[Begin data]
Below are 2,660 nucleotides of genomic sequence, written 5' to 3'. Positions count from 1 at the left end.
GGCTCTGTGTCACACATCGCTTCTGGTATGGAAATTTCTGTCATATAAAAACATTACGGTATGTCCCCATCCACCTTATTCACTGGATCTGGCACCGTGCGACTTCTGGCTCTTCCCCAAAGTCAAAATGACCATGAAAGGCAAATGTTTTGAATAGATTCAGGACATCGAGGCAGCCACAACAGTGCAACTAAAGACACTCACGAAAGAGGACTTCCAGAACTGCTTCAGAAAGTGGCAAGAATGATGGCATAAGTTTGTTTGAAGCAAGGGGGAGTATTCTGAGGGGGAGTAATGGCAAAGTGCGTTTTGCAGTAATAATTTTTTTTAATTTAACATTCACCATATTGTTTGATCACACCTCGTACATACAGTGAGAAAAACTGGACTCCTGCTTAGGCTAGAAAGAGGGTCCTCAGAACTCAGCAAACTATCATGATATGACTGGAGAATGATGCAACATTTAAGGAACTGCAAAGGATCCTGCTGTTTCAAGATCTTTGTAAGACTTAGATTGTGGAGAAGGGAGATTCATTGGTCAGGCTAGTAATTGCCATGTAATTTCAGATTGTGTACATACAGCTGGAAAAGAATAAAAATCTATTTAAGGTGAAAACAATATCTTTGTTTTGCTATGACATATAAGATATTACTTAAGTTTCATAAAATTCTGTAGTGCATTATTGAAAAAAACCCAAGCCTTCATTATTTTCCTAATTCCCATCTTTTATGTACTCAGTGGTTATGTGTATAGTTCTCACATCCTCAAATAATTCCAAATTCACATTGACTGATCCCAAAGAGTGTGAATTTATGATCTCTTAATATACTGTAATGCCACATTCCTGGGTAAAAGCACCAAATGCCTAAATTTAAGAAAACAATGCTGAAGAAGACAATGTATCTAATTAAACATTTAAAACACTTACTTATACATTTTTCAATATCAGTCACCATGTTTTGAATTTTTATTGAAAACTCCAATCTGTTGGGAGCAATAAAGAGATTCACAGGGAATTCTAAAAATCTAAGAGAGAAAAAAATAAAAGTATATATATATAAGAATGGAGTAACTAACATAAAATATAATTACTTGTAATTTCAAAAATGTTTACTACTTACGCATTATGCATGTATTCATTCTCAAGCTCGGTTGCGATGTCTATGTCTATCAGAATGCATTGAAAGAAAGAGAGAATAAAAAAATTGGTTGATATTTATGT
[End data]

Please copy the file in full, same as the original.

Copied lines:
Below are 2,660 nucleotides of genomic sequence, written 5' to 3'. Positions count from 1 at the left end.
GGCTCTGTGTCACACATCGCTTCTGGTATGGAAATTTCTGTCATATAAAAACATTACGGTATGTCCCCATCCACCTTATTCACTGGATCTGGCACCGTGCGACTTCTGGCTCTTCCCCAAAGTCAAAATGACCATGAAAGGCAAATGTTTTGAATAGATTCAGGACATCGAGGCAGCCACAACAGTGCAACTAAAGACACTCACGAAAGAGGACTTCCAGAACTGCTTCAGAAAGTGGCAAGAATGATGGCATAAGTTTGTTTGAAGCAAGGGGGAGTATTCTGAGGGGGAGTAATGGCAAAGTGCGTTTTGCAGTAATAATTTTTTTTAATTTAACATTCACCATATTGTTTGATCACACCTCGTACATACAGTGAGAAAAACTGGACTCCTGCTTAGGCTAGAAAGAGGGTCCTCAGAACTCAGCAAACTATCATGATATGACTGGAGAATGATGCAACATTTAAGGAACTGCAAAGGATCCTGCTGTTTCAAGATCTTTGTAAGACTTAGATTGTGGAGAAGGGAGATTCATTGGTCAGGCTAGTAATTGCCATGTAATTTCAGATTGTGTACATACAGCTGGAAAAGAATAAAAATCTATTTAAGGTGAAAACAATATCTTTGTTTTGCTATGACATATAAGATATTACTTAAGTTTCATAAAATTCTGTAGTGCATTATTGAAAAAAACCCAAGCCTTCATTATTTTCCTAATTCCCATCTTTTATGTACTCAGTGGTTATGTGTATAGTTCTCACATCCTCAAATAATTCCAAATTCACATTGACTGATCCCAAAGAGTGTGAATTTATGATCTCTTAATATACTGTAATGCCACATTCCTGGGTAAAAGCACCAAATGCCTAAATTTAAGAAAACAATGCTGAAGAAGACAATGTATCTAATTAAACATTTAAAACACTTACTTATACATTTTTCAATATCAGTCACCATGTTTTGAATTTTTATTGAAAACTCCAATCTGTTGGGAGCAATAAAGAGATTCACAGGGAATTCTAAAAATCTAAGAGAGAAAAAAATAAAAGTATATATATATAAGAATGGAGTAACTAACATAAAATATAATTACTTGTAATTTCAAAAATGTTTACTACTTACGCATTATGCATGTATTCATTCTCAAGCTCGGTTGCGATGTCTATGTCTATCAGAATGCATTGAAAGAAAGAGAGAATAAAAAAATTGGTTGATATTTATGT